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Stevens Miller
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I need to implement a list of listeners. Each one is registered by calling the add method of the object that will fire the events the listeners are interested in. Is there a basis upon which I might choose between using an actual list, like ArrayList, wherein a given listener could be added more than once, versus a set, like LinkedHashSet, wherein a given listener cannot be added more than once?

I suppose one answer might be, "If you want to be able to add a given listener more than once, use a list, if not, use a set," but that begs the question (by assuming I know which one I want to be able to do).

Is there any commonly practiced choice here?
 
Ron McLeod
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I would use a Set since I can't see a valid scenario where the same handler should be called multiples for a particular event.

It also makes removing the listeners easy since you don't need to check how many times the handler had been registered, whether it had in-fact been registered at all, or if the remove method was passed a a reference to null -- simply listeners.remove(listener)
 
Campbell Ritchie
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Stevens Miller wrote:. . . Is there any commonly practiced choice here?
No.

It seems unusual to have to make a List of Listeners to be listened to and nobody will listen to me unless I stop the allisteration.
Is there any reason to have the same Listener twice? Is there any reason to know the order they are added in? Don't Listeners lack the prerequisite for putting into a Collection, viz. overridden equals() and hashCode() methods? If you use the getXYZListeners method on a Component, you get an XYZListener[] array. Ron is correct; if the array doesn't suffice go for a Set.
 
Stevens Miller
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Thanks, fellows. I like the Set better myself, so that's what I'll use.

Interestingly, the gods do not agree. I stepped into the code for JButton's addActionListener method. You end up in the EventListenerList's add method, which is this:

No redundancy check there, so duplicate listeners would be accepted. Also, Ron is correct: their remove method only removes one matching entry. Interestingly, it works its way backwards in the array, probably to be sure you remove the most recently added copy, in case your code relied on the calling order of the whole array of listeners, such that maybe the second time your duplicate is called it does something different than it did the first time.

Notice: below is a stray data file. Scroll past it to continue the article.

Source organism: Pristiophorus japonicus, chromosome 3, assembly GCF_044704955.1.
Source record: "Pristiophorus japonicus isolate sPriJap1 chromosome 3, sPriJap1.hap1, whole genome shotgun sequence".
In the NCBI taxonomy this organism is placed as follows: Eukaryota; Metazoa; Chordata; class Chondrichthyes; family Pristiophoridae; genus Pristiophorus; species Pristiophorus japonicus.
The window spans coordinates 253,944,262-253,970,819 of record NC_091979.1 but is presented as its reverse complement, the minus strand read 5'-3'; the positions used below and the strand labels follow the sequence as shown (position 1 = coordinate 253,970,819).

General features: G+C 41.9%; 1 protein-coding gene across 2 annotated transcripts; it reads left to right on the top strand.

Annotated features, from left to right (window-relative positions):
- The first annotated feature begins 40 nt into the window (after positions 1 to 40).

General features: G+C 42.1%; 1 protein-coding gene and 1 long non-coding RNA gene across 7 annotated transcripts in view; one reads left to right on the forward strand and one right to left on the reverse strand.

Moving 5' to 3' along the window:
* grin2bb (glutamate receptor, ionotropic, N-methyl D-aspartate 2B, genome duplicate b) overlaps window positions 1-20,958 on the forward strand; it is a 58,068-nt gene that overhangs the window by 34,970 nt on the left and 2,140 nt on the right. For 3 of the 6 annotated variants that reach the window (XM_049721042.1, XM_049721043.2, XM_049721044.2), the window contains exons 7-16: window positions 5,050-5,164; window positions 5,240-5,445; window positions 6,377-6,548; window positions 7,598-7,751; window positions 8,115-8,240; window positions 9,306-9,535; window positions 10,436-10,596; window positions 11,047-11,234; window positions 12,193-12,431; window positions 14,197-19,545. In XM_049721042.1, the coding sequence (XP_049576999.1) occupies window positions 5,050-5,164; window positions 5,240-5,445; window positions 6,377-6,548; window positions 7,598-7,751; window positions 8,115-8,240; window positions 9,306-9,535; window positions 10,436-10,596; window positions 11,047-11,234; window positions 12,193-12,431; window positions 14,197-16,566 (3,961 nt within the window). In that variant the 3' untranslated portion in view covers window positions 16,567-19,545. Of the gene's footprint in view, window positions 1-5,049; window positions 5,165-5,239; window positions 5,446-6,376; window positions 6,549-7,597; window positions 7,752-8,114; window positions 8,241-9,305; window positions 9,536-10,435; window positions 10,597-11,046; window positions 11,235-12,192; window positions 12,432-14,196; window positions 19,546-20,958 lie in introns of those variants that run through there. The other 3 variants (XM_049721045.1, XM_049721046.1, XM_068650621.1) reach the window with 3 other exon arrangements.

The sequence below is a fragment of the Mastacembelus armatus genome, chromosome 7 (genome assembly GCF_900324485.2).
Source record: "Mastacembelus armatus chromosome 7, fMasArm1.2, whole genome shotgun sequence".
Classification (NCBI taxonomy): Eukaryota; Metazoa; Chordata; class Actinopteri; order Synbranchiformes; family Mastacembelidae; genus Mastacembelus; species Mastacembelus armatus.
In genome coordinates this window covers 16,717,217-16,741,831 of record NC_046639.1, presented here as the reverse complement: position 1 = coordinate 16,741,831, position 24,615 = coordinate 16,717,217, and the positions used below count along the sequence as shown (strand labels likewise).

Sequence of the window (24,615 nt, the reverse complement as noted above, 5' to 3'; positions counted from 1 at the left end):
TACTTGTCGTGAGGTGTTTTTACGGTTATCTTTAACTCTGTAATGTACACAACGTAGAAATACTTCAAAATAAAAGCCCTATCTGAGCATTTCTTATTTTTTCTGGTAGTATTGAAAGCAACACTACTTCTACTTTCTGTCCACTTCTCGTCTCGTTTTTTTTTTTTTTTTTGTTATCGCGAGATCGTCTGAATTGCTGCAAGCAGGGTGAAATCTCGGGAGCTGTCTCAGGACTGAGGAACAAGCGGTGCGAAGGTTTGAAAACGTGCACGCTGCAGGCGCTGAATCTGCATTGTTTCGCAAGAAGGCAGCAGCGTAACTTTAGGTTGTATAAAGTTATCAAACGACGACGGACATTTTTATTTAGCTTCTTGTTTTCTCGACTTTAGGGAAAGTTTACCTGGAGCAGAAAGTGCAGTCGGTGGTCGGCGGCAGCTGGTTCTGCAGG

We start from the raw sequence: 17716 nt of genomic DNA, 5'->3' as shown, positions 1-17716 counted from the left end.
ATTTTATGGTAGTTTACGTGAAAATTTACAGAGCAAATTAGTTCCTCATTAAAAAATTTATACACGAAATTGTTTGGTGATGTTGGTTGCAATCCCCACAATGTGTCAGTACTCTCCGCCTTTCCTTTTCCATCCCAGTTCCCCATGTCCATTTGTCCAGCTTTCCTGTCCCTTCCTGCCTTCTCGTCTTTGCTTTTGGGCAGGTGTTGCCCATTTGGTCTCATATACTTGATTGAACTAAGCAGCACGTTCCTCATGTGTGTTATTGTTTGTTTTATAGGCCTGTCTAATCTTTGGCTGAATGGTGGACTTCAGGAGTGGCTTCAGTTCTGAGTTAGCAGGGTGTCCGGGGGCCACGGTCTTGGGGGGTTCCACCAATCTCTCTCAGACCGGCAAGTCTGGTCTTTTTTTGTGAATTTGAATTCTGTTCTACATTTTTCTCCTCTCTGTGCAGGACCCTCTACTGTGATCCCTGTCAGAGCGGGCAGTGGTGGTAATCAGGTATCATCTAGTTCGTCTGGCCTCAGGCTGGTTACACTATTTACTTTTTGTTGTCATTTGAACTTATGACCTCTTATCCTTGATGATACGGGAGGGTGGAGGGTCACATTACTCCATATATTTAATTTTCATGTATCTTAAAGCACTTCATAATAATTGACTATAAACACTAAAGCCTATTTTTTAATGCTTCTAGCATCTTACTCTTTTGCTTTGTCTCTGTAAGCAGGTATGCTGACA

Looking at Lines 22 and 23, it's kind of hard to imagine anyone wrote it that way. I would think, at a minimum, the array would be of objects that held the Class<T> reference and the T reference, rather than shuffling them together as alternating pairs.

Always interesting to look beneath the hood.
 
Campbell Ritchie
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How could you do a redundancy check when Listeners usually don't have overridden equals and hashCode methods?
And how are you going to pass the wrong Class<?> object so as to get that Exception thrown?
 
Jesper de Jong
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Beware that when you use a HashSet (or LinkedHashSet) or TreeSet, the objects that you put in the Set have to have valid hashCode() and equals() methods.

A Set cannot contain duplicate objects. The hashCode() and equals() methods determine what it means for two objects to be equal.
 
Rob Spoor
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Except for TreeSet it's compareTo (or a Comparator), not equals and hashCode.
 
Stephan van Hulst
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There's a good reason to use a List rather than a Set: There are cases where the client expects listeners to run in subscription order. If you want to enforce uniqueness of listeners, you have to use a LinkedHashSet. Here is a reusable type- and thread-safe component:
 
Rob Spoor
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Stephan van Hulst wrote:

FYI, it's really bad practice to call unknown code (the handlers) in a synchronized block. From Effective Java, item 67: Avoid excessive synchronization:
As a rule, you should do as little work as possible inside synchronized regions.

A quick solution, which also solves a potential ConcurrentModificationException if a handler tries to remove itself, is to make a copy (inside a synchronized block):
Note that the second fire method contains duplicate synchronization on handlers - first for the empty check, then again in the called fire method. This makes it possible that after the second method calls the first one, the handlers are cleared and the snapshot will be empty. An alternative would be to create a third (private) fire method that takes the snapshot as extra argument:
 
Stephan van Hulst
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You're absolutely right Rob, have a cow.

I suppose in this case it would be much easier to implement the set using a CopyOnWriteArrayList. This might even make the class more performant, as it's likely that the handlers will be iterated much more than they will be added to.

When the Spliterator is created, a snapshot of handlers is made under the hood, which prevents the need for external synchronization.
 
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